Local front-of-house workers reflect on COVID-19, masks and financial stress

Local front-of-house workers reflect on COVID-19, masks and financial stress
Erick Doxey photo
Rachel Fisher at South Perry's Meeting House

Here's a secret: the unskilled worker doesn't exist.

My first job was selling elephant ears at the interstate fair. After that, I worked various gigs — the cash register at a greasy pizza restaurant, the cafe in the corner of Barnes and Noble — trying (and failing) to perfect the art of customer service amid sweat, tears and fry oil. All of these endeavors demanded a skill set imparted through the sink-or-swim of lunch rushes and on-the-job training.

Now, nearly everyone in my immediate family works in the service industry in some capacity. My partner, mom and siblings all work at our restaurant, Allie's Vegan Pizzeria and Cafe.

Servers and other front-of-house workers like us have had a particularly challenging battle in 2020. As COVID-19 cases surge across the country, and each new press conference from the governor brings a different list of restrictions on public businesses, servers have had to adapt to rapidly changing workplaces, job descriptions and income precarity.

Rachel Fisher, a barista who works at Meeting House in the South Perry District, says the biggest shift has been in the expectations between customers and servers.

"It's not as easy to just have a seamless, smooth meal with people," she says. "Instead of being a welcoming spot of hospitality, I am the rule keeper. I have to remind them to keep their masks on, and not to talk to people on their way to the bathroom. I am now the police of when people can sit near each other and how many people can be at a table. It feels like a lot of reprimanding people, which is so the opposite of what I got into this industry for."

It's also the opposite of what customers have come to expect from service workers.

"People expect us to break the rules for them because they know my whole job is hospitality: the customer's always right," Fisher continues. "So people expect servers to say, 'You're right, I'll let eight of you sit together.' But I can't. I don't make the rules."

Fisher has worked in the service industry for eight years, all but the last of which she spent in Boston. With the pandemic spiking again, she's less worried about getting sick and more concerned about the financial toll it will take on her and other workers in similar positions.

"For a lot of people in the service industry, this is our skill, so there's not other jobs we could even be qualified for," she explains.

"It's stressful not knowing how long this will last and what the job market will look like on the other side. Also, I know a good chunk of the service industry cannot afford health insurance and is not offered health insurance through their work. So we're at the forefront of having to talk to people all day, in very close proximity to other people, and we can't afford health insurance."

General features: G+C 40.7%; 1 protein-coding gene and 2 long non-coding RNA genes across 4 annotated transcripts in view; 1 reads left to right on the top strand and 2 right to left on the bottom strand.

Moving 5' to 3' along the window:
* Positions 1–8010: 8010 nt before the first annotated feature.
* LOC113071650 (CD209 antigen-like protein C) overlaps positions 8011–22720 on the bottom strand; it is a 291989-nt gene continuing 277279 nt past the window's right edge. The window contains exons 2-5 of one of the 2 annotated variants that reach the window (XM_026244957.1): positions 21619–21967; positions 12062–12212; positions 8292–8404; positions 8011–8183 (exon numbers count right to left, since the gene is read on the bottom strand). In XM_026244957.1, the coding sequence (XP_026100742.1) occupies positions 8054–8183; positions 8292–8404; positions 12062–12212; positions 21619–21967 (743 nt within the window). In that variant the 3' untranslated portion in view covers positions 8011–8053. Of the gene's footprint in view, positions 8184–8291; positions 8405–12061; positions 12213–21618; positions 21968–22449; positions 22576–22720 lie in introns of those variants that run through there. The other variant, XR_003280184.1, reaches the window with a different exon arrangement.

Mikayla Matheson, who has worked at Rüt Bar and Kitchen since its 2019 opening and is the sister of one of its owners, expresses similar concerns regarding the pandemic's long-term effects on the service industry.

"We had a loan when the pandemic first hit and that was a cushion," Matheson says. "But now there are more and more months where we're consistently not making as much as we normally do. Month after month, it does start to affect the business financially."

On a personal level, Matheson has become less worried about the health risks of working as she's become more confident with the safety procedures being taken. She's also been able to take advantage of recent slowdowns to learn a new skill: bartending.

"I moved from being just a server to bartending as well. I had the advantage of learning when it was super slow," she explains. "It's been cool to develop a new skill set while I have this ability to learn at a slower pace, or not feel as much pressure to be super good at it right away. By the time we're back to normal, I'll be totally efficient with it."

Both Matheson and Fisher speak about wearing masks as a surprisingly significant game-changer.

Now, "body language and facial expression are a big part of interacting with customers," Matheson says. "My hand gestures have gotten more dramatic."

"People can't even tell you're smiling at them," Fisher says. "Human interaction is such a huge part of the business, so that's been hard. In general, restaurants have been adapting really well. I worry about all the small businesses and want them to stay open, and it's nice to see them doing what they can."

Atania Gilmore, my mom and the owner of Allie's Vegan Pizzeria and Cafe, has been working increased serving shifts throughout the pandemic, and says that interactions with the community have certainly changed.

"Running a restaurant right now is so very different than running a restaurant 12 months ago," Gilmore says. "I hear over and over, 'Thank you for being open. I'm glad you're staying open.' There's a real concern from the community that we will survive this. They want to know how they can help, what they can do."

While people don't always correlate the work of service industry professionals with other frontline tasks, they're at a significant level of risk of contracting the virus through daily interaction.

"As a person over 60, one of the big fears I have is not knowing exactly how my body is going to react. I hear that fear a lot: the unknown — not knowing how it's going to affect you personally."

This uncharted dimension is where financial questions and the more elusive fears of health and well-being merge. Like many industries, no one can predict what the final toll will be on local restaurants, coffee shops and bars. We do know, however, that the workers who populate these spaces deserve to be treated with grace, patience and generous tips. ♦

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